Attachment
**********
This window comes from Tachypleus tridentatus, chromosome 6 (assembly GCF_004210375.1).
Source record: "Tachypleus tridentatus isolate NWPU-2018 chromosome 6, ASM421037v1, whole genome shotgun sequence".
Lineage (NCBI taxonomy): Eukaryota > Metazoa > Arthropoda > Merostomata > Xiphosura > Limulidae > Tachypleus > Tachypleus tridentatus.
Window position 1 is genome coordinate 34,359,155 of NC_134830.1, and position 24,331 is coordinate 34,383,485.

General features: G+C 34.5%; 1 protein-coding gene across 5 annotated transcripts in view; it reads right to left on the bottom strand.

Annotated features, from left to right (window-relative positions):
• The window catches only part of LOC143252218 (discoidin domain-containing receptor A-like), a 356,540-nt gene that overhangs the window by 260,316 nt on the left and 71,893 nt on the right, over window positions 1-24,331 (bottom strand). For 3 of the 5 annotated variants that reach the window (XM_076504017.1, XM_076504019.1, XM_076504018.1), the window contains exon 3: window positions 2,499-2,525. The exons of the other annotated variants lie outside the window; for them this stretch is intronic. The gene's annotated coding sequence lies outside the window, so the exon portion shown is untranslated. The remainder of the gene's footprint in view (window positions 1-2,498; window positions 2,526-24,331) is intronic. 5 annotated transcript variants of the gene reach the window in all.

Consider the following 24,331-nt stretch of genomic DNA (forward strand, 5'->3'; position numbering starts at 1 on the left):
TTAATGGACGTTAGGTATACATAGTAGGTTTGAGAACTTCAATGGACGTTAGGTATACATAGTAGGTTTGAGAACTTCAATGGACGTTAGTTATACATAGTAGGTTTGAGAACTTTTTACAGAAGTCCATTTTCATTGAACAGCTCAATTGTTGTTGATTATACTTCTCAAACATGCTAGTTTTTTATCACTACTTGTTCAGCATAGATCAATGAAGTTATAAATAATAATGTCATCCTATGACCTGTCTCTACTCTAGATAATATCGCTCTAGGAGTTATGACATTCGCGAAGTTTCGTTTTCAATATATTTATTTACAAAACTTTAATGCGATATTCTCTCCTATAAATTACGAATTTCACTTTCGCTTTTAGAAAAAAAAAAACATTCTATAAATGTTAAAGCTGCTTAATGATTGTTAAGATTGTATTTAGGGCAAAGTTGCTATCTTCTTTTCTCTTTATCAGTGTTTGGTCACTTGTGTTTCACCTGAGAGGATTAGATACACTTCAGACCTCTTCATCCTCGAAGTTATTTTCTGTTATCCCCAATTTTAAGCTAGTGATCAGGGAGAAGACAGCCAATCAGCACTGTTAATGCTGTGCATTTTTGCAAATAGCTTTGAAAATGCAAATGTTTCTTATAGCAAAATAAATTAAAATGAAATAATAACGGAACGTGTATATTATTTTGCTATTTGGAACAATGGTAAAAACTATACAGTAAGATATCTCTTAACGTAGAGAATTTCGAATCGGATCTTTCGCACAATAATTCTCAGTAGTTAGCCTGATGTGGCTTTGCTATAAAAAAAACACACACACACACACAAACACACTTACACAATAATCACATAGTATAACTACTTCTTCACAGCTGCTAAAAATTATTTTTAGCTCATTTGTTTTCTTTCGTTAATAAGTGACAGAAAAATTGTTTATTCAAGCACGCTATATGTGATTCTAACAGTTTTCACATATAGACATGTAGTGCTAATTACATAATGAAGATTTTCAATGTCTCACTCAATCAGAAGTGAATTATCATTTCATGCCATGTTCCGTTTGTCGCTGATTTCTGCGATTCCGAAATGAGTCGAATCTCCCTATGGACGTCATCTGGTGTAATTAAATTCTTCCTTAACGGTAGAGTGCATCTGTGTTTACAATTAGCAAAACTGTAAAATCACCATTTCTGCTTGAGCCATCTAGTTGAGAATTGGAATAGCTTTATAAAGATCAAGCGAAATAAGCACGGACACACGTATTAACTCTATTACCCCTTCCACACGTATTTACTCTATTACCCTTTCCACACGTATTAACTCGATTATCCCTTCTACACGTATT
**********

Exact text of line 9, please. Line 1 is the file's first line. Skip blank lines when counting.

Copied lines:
TTAATGGACGTTAGGTATACATAGTAGGTTTGAGAACTTCAATGGACGTTAGGTATACATAGTAGGTTTGAGAACTTCAATGGACGTTAGTTATACATAGTAGGTTTGAGAACTTTTTACAGAAGTCCATTTTCATTGAACAGCTCAATTGTTGTTGATTATACTTCTCAAACATGCTAGTTTTTTATCACTACTTGTTCAGCATAGATCAATGAAGTTATAAATAATAATGTCATCCTATGACCTGTCTCTACTCTAGATAATATCGCTCTAGGAGTTATGACATTCGCGAAGTTTCGTTTTCAATATATTTATTTACAAAACTTTAATGCGATATTCTCTCCTATAAATTACGAATTTCACTTTCGCTTTTAGAAAAAAAAAAACATTCTATAAATGTTAAAGCTGCTTAATGATTGTTAAGATTGTATTTAGGGCAAAGTTGCTATCTTCTTTTCTCTTTATCAGTGTTTGGTCACTTGTGTTTCACCTGAGAGGATTAGATACACTTCAGACCTCTTCATCCTCGAAGTTATTTTCTGTTATCCCCAATTTTAAGCTAGTGATCAGGGAGAAGACAGCCAATCAGCACTGTTAATGCTGTGCATTTTTGCAAATAGCTTTGAAAATGCAAATGTTTCTTATAGCAAAATAAATTAAAATGAAATAATAACGGAACGTGTATATTATTTTGCTATTTGGAACAATGGTAAAAACTATACAGTAAGATATCTCTTAACGTAGAGAATTTCGAATCGGATCTTTCGCACAATAATTCTCAGTAGTTAGCCTGATGTGGCTTTGCTATAAAAAAAACACACACACACACACAAACACACTTACACAATAATCACATAGTATAACTACTTCTTCACAGCTGCTAAAAATTATTTTTAGCTCATTTGTTTTCTTTCGTTAATAAGTGACAGAAAAATTGTTTATTCAAGCACGCTATATGTGATTCTAACAGTTTTCACATATAGACATGTAGTGCTAATTACATAATGAAGATTTTCAATGTCTCACTCAATCAGAAGTGAATTATCATTTCATGCCATGTTCCGTTTGTCGCTGATTTCTGCGATTCCGAAATGAGTCGAATCTCCCTATGGACGTCATCTGGTGTAATTAAATTCTTCCTTAACGGTAGAGTGCATCTGTGTTTACAATTAGCAAAACTGTAAAATCACCATTTCTGCTTGAGCCATCTAGTTGAGAATTGGAATAGCTTTATAAAGATCAAGCGAAATAAGCACGGACACACGTATTAACTCTATTACCCCTTCCACACGTATTTACTCTATTACCCTTTCCACACGTATTAACTCGATTATCCCTTCTACACGTATT